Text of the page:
Every Friday morning before sunrise, Flora McKenzie leaves her home in West Kendall to help distribute groceries to people in need in west Coconut Grove, where she grew up.
McKenzie, 66, has been running the Coconut Grove Food Pantry for two years. The program is approved by the USDA’s Emergency Food Assistance Program, and many of the supplies distributed are purchased at the USDA food bank in Broward, where supplies can be purchased for almost nothing. Meat can sometimes be as cheap as $0.06.
“I believe this program is really needed in the Grove,” she said.
The food is handed out at Christ Episcopal Church, founded in 1901 by Bahamian settlers and one of the oldest churches in Miami. Most of the volunteers belong to the church and do what they can to help with the program. One volunteer drives a truck to buy the supplies, and they are packed every Thursday evening by another team of volunteers. The perishables are not brought out until Friday morning.
Those in need can pick up food once every three weeks. However, McKenzie will grant one extra week if someone tells her they have an emergency.
When McKenzie, a retired teacher, took over the program, she had to reorganize to run the program as smoothly as possible.
“I had to think through a kind of way I could deal with it,” she said.
Now, all documents are color-coordinated, and all names are cross-referenced on multiple sheets at check-in Friday mornings, which begins at 9 a.m. Food is not distributed until 10 a.m., and people are called in alphabetically and the order in which they arrived.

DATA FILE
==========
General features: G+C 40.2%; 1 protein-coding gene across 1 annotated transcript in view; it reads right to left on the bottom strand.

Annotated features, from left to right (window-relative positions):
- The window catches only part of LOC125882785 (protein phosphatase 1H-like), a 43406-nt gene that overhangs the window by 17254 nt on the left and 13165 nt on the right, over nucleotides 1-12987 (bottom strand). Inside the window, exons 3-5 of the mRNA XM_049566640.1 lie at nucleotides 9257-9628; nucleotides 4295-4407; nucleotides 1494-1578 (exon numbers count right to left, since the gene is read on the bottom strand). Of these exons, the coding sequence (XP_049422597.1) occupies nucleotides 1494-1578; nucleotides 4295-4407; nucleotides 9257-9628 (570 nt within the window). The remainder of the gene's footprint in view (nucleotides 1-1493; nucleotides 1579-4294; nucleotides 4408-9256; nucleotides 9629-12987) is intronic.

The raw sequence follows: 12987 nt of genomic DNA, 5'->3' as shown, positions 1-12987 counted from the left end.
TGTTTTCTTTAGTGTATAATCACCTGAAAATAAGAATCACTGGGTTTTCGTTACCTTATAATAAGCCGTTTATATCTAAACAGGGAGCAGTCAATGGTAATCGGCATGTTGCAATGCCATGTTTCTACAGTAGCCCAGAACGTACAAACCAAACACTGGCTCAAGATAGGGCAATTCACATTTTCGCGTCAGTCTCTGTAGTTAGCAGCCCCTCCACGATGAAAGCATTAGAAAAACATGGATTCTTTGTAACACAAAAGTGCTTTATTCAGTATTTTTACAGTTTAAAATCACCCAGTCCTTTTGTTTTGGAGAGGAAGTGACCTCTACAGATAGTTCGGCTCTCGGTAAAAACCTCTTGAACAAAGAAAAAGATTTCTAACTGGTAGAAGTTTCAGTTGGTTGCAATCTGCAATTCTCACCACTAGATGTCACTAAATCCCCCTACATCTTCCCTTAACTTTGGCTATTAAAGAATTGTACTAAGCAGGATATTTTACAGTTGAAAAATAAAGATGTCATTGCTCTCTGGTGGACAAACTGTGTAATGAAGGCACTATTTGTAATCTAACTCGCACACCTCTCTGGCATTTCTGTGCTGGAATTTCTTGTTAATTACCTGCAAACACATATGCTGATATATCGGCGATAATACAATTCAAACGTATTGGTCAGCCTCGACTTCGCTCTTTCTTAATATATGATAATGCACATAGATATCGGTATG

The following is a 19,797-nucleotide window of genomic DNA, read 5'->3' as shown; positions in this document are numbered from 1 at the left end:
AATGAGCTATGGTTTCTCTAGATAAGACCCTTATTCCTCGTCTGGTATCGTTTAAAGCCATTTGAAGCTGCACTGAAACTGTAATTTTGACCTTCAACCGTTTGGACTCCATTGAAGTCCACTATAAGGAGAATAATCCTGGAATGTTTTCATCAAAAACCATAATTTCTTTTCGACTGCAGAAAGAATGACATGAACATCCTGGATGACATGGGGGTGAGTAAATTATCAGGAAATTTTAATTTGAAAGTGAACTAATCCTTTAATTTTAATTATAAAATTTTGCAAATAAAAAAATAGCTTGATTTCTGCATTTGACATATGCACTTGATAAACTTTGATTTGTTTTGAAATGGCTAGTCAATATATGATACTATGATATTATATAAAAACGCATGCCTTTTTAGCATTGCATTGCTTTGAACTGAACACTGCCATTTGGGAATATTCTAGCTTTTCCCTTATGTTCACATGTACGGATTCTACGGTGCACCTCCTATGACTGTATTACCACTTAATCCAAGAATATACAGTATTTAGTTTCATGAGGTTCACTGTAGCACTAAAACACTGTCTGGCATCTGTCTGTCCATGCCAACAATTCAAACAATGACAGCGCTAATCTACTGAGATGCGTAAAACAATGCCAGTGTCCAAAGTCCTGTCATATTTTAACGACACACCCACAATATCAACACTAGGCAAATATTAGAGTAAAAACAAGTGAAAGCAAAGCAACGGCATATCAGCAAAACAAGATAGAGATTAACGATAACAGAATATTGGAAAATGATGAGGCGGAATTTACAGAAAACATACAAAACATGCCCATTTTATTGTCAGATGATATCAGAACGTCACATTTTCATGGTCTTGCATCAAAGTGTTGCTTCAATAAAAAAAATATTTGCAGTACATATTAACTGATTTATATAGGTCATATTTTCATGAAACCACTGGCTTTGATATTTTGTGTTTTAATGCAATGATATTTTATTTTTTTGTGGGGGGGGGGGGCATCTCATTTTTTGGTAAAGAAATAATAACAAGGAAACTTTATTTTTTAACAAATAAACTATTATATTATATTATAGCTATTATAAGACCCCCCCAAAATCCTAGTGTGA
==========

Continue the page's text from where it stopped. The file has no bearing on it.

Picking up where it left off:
“It’s the teacher in me,” she said.
Coconut Grove resident Ronnie Rumo, 61, said McKenzie’s structure and dedication have been invaluable to the community.
“If it weren’t for her with the organization that she has, we’d be in trouble,” Rumo said. “She keeps things in line.”
Rumo, a Vietnam veteran, has arthritis throughout his body and receives benefits every month. The extra food lets him help his children and grandchildren.
Many use the food to offset end-of-the-month struggles, when food stamps have run out. Among the food handed out on a recent Friday was a pound of raw chicken, fresh collard greens, Pringles chips, coconut water, dried pasta, canned corn, and Pop-Tarts.
There is also an extras table, with nonessentials for anyone who might like them. Spices and cake frosting were among the items up for grabs.
Shantaé Peters, 30, has four children, and is grateful for the food services.
“I don't know anywhere else in Miami where you can come get food where you can make a meal, and then on Mondays get a hot meal,” said Peters, who moved to the Grove from Liberty City four years ago. She said she has been impressed with the community activism there.
The food bank is important not just for those who need regular help but also to ease the burden of people struggling with job-loss and other hardships.
“I think that people know that we’re a place they can come,” McKenzie said. “We help them get back on their feet.”
Though many people who visit the food bank still struggle, Rumo said that McKenzie and the rest of the volunteers being there every Friday, ready to help, is enough.
“You couldn't ask for any more. They’re here,” Rumo said. “We need this, without a doubt.”